In total, 25,289 patients began dabigatran therapy and 25,289 propensity score–matched patients began warfarin therapy between November 2010 and May 2014. Analysis showed that receiving dabigatran did not have significantly different rates of ischemic stroke (0.8 vs. 0.94 events per 100 person-years; HR =0.92; 95% CI, 0.65-1.28) or extracranial hemorrhage (2.12 vs. 2.63 events per 100 person-years; HR = 0.89; 95% CI, 0.72-1.09) compared with warfarin. Patients receiving dabigatran were less likely to have intracranial bleeding (0.39 vs. 0.77 events per 100 person-years; HR = 0.51; 95% CI, 0.33-0.79) and more likely to have myocardial infarction (0.77 vs. 0.43 events per 100 person-years; HR = 1.88; 95% CI, 1.22-2.9). The strength and significance of the link to dabigatran use and myocardial infarction differed in sensitivity analyses and by exposure definition (HR range, 1.13 to 1.43). Notably, older patients and patients with kidney disease experienced higher gastrointestinal bleeding rates with dabigatran than with warfarin.

“Collectively, these results provide reassurance about overall bleeding risks — particularly intracranial hemorrhage — associated with dabigatran use and give insights to potentially assist in decision making about stroke prevention strategies for certain patients with atrial fibrillation,” Go and colleagues wrote. “However, given the variability of findings for the outcome of myocardial infarction based on the analytic approach we used and results from other studies, the association between dabigatran and myocardial infarction remains uncertain.” – by Savannah Demko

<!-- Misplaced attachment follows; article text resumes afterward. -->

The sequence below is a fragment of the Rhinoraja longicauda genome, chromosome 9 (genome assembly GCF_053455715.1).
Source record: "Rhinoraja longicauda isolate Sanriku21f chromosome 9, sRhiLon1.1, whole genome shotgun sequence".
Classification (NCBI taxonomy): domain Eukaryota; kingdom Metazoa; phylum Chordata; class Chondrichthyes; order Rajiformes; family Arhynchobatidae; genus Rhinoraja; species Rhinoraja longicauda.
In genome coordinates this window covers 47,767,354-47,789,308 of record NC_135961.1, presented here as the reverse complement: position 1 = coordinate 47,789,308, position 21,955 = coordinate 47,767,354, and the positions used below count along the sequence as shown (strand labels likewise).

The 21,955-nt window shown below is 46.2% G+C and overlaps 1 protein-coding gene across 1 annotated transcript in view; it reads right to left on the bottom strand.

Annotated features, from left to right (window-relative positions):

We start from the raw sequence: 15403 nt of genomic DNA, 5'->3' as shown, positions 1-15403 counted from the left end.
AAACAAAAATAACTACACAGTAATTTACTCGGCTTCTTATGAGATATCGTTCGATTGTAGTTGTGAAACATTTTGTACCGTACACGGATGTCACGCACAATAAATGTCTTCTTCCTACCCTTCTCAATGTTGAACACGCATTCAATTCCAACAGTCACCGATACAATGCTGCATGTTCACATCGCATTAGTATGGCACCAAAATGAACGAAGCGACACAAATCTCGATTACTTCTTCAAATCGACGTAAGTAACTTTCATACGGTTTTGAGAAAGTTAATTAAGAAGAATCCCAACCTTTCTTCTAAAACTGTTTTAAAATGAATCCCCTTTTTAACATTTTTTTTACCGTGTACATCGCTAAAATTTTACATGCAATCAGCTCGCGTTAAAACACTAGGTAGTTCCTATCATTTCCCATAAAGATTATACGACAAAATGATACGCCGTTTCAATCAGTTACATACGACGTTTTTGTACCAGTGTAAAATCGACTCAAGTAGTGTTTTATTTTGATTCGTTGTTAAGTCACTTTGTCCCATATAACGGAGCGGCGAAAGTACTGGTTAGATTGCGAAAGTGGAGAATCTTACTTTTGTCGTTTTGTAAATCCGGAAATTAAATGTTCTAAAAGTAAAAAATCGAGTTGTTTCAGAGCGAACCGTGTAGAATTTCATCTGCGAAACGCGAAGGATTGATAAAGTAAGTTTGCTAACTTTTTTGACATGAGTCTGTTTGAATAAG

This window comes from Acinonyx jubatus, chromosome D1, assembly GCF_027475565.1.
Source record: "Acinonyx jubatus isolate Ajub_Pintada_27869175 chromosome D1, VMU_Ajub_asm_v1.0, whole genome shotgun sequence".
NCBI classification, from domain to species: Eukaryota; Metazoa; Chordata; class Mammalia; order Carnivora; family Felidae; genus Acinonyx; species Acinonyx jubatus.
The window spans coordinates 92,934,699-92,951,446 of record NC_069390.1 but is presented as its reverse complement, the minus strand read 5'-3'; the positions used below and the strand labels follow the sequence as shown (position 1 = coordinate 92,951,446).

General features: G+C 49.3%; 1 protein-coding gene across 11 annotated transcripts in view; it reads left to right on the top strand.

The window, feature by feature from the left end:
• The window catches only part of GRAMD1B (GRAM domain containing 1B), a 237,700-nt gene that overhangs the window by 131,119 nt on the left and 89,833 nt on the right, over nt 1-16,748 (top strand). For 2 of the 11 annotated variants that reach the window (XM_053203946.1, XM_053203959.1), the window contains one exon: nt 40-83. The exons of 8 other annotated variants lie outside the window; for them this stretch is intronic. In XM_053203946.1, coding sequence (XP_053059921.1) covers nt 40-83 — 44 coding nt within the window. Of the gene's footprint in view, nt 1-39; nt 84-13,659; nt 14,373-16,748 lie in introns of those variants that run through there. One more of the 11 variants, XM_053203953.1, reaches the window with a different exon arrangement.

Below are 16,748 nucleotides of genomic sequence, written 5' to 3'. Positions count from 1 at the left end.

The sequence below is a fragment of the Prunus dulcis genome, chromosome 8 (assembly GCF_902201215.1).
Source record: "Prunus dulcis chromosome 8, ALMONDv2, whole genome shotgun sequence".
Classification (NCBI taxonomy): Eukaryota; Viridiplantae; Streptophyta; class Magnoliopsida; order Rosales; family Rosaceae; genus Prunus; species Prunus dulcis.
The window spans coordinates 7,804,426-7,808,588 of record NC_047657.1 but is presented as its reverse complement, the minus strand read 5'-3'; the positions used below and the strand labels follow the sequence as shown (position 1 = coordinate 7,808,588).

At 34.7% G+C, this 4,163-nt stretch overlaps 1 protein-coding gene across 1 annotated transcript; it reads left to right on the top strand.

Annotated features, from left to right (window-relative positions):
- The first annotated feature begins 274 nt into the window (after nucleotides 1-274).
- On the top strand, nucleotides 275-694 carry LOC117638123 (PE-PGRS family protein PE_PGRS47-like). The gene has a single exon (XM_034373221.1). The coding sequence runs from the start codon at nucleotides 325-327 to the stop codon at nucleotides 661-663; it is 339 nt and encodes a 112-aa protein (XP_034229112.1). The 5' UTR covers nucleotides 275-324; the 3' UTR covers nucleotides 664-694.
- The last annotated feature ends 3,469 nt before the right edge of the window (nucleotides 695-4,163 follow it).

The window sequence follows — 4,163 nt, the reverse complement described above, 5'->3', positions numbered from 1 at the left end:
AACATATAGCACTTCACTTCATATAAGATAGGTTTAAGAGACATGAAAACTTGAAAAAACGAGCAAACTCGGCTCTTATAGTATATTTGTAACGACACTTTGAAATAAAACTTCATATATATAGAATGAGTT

Disclosures: Go reports grants from the FDA. Please see the study for all authors’ relevant financial disclosures.

 

    Perspective

    John Day

    The strength of this study is that it shows that dabigatran, when used in a real-world setting, offers the same benefit as seen in clinical trials. One potential lingering concern with dabigatran is that of an increased risk of myocardial infarction. Further research is needed to understand this potential risk and what can be done to mitigate this risk.

    • John Day, MD, FACC, FHRS
    • Cardiologist, medical director
      Intermountain Heart Institute Heart Rhythm Specialists
      Intermountain Medical Center

    Disclosures: Day reports no disclosures related to anticoagulation related medications.